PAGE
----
> Falklands , truth , but the tale of the wreck and rescue has to be more
                                          > fiction . But , still a good tale .
                                          >
                                          > If you want boring truth , read the late Wilm. F. Buckley " AirBorne" .
                                          > I sure it is quite factual and dry as toast ( like Buckley ) .
                                          > You want a good story , read my friend Tristan's work , and you can
                                          > believe as much or as little as you see fit .
                                          >
                                          > rhaldridge wrote:
                                          > > --- In boatdesign@yahoogroups.com
                                          > <mailto:boatdesign%40yahoogroups.com>, Mike Goodwin <panmanii@...> wrote:
                                          > >>
                                          > >> That's the book , Tristan had a job as ship's boy on a barge
                                          > >> transporting bricks .
                                          > >> A hard job and Tristan was never a big lad.
                                          > >> He quickly left and entered the RN .
                                          > >> We would give him a couple of pints of ale and he would love to tell
                                          > >> that story .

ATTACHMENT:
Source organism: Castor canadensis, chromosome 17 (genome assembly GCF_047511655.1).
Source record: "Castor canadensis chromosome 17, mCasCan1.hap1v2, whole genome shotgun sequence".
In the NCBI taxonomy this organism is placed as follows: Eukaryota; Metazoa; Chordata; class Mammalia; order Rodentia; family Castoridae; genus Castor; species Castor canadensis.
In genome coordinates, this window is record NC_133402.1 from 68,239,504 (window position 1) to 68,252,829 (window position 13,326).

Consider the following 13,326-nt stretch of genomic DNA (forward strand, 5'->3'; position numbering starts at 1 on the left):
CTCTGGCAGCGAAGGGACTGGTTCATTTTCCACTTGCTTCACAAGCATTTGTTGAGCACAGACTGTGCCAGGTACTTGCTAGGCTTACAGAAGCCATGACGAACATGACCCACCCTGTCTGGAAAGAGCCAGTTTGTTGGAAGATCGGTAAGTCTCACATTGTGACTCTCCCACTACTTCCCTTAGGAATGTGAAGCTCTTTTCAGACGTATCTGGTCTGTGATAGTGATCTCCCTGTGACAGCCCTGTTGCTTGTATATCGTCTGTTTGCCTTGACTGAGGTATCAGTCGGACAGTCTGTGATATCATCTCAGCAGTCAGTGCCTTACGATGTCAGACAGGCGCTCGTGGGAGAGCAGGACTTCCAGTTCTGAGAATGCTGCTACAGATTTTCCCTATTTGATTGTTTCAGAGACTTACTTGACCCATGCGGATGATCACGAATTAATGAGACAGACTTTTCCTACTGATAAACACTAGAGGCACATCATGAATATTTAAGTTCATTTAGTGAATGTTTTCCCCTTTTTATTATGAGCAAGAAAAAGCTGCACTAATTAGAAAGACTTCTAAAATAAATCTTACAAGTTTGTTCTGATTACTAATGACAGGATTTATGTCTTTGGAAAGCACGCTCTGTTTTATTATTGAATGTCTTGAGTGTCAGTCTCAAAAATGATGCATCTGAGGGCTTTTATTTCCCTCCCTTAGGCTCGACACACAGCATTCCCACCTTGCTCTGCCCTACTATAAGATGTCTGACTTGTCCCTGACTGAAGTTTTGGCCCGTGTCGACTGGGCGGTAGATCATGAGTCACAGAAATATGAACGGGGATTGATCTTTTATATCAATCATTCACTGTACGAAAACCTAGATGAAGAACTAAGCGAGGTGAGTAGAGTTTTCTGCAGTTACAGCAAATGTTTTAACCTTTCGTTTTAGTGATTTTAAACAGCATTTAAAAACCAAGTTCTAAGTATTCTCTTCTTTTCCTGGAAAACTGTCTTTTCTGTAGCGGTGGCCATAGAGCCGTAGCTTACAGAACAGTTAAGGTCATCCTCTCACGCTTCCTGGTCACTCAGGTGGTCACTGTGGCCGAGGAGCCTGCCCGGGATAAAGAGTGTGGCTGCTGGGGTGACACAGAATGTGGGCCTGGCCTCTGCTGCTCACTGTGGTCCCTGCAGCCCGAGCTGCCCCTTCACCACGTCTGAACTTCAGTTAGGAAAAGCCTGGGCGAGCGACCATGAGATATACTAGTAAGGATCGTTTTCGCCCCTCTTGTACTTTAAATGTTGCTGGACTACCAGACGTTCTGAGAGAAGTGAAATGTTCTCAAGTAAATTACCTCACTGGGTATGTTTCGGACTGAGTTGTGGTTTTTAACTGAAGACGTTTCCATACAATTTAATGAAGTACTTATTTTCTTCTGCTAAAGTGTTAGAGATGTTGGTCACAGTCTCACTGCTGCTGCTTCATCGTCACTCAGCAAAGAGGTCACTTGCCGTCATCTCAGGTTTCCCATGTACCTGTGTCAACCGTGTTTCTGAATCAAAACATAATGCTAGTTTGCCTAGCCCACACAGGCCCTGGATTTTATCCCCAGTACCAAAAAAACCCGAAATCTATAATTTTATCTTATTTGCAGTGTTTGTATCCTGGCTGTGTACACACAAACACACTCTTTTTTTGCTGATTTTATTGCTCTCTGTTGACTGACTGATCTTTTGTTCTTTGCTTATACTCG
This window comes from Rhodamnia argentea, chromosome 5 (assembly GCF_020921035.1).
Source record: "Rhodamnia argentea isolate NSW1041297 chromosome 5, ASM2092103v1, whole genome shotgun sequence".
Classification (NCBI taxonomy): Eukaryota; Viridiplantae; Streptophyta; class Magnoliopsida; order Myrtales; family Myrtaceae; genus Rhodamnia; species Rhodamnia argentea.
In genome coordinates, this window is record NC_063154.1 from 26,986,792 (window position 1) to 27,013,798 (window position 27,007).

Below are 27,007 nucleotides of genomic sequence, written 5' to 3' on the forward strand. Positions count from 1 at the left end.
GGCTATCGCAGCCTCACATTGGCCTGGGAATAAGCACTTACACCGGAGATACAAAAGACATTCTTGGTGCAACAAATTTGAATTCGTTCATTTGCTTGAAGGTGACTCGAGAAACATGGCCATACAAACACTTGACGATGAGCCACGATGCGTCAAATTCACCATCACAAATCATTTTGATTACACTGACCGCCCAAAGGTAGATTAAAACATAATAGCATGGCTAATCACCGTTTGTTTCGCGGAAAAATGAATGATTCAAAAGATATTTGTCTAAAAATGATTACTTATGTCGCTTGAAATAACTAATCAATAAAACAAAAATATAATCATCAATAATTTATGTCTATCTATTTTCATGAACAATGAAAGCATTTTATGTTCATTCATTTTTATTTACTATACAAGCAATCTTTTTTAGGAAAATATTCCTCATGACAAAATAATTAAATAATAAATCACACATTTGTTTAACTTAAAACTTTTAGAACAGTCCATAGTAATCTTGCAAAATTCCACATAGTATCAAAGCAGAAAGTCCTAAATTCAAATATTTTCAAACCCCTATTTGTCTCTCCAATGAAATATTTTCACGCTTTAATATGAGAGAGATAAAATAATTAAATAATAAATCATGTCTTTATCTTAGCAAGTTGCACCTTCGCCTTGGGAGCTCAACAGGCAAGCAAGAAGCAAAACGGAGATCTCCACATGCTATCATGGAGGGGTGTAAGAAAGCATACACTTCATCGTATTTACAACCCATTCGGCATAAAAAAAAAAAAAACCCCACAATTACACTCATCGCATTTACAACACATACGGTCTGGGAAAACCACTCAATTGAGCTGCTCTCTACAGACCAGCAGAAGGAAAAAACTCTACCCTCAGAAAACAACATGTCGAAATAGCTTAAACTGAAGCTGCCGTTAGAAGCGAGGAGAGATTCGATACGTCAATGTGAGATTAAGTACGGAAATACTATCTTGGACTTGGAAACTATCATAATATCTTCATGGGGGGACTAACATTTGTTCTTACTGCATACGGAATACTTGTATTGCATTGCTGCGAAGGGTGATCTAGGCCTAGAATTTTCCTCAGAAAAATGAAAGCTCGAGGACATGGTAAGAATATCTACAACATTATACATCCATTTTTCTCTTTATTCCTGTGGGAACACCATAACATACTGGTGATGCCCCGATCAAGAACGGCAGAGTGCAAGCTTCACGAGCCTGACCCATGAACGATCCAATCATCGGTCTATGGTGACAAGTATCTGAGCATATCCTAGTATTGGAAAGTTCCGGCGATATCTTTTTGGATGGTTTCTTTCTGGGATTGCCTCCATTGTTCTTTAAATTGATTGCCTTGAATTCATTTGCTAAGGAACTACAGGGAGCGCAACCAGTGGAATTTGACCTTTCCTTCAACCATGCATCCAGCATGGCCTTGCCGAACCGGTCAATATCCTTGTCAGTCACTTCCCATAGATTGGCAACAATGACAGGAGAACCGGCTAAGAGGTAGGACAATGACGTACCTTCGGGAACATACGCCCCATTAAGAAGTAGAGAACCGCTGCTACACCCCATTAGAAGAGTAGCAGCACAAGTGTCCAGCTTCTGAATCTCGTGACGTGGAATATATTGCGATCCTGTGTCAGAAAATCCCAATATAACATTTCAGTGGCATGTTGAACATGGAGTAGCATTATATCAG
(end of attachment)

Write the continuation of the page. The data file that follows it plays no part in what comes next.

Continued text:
> >> I do miss liming about with that guy .
                                          > >>
                                          > >
                                          > > It's hard to know what he actually did or didn't do. I never met the
                                          > > guy, though we happened to have the same literary agent, but his
                                          > > friends seem fiercely loyal to him, so I'm sure he was a pretty good
                                          > guy.
                                          > >
                                          > > For any reader who has entertained doubts about his veracity, I
                                          > > recommend _Wayward Sailor_ by Anthony Dalton. It's remarkable how
                                          > > little truth can be found in the pages of Jones' books, which is a
                                          > > shame, because even without the relentless embellishments he lived a
                                          > > truly remarkable life.
                                          > >
                                          > > Ray
                                          > >
                                          > >
                                          > >
                                          > >
                                          > > Yahoo! Groups Links
                                          > >